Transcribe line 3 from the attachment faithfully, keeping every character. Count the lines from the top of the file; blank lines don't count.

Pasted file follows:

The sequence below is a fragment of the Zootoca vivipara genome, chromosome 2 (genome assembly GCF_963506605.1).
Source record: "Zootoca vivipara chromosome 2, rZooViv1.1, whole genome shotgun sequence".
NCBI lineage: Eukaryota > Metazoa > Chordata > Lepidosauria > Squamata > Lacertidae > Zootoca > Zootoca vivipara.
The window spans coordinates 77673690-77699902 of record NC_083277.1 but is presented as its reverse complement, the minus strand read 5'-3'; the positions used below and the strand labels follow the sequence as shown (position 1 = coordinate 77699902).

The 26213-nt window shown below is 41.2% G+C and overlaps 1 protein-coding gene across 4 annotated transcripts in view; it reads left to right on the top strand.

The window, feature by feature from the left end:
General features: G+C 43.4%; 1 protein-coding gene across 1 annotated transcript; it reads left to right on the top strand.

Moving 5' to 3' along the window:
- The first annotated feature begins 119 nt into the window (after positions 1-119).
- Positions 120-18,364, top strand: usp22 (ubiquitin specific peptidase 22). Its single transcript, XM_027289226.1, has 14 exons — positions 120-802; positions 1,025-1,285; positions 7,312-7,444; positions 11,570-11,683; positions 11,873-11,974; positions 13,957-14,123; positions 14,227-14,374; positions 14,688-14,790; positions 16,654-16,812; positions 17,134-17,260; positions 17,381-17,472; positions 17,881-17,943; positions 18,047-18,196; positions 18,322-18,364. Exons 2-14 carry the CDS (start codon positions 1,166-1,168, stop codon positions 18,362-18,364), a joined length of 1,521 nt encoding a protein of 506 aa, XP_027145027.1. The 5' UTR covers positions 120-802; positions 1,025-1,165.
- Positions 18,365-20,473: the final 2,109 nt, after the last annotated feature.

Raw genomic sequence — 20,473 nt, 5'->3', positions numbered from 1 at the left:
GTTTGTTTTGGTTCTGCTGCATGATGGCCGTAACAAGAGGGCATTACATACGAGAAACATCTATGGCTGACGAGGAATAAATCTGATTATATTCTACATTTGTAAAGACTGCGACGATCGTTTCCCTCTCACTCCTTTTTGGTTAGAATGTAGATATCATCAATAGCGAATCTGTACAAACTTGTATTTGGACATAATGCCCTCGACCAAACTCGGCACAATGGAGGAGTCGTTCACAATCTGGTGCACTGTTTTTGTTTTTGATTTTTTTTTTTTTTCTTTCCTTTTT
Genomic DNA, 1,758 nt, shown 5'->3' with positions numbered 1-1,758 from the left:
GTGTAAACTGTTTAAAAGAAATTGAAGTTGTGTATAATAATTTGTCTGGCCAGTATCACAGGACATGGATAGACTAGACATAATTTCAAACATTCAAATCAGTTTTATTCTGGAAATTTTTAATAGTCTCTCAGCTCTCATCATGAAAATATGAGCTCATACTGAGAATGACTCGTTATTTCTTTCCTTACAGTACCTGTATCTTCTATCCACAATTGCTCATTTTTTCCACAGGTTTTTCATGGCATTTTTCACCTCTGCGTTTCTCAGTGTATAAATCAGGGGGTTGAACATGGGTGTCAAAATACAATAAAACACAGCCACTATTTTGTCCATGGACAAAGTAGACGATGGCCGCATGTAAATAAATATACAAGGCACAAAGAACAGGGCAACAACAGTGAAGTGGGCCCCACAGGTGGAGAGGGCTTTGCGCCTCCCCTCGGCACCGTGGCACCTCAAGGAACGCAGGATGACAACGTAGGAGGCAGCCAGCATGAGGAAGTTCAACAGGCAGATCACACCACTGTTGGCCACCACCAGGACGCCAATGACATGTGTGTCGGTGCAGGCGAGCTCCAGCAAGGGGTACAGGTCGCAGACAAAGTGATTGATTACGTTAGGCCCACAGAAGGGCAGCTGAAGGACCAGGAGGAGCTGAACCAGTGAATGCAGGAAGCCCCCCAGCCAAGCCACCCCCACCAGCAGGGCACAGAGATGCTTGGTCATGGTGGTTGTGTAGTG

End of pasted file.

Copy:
NCBI lineage: Eukaryota > Metazoa > Chordata > Lepidosauria > Squamata > Lacertidae > Zootoca > Zootoca vivipara.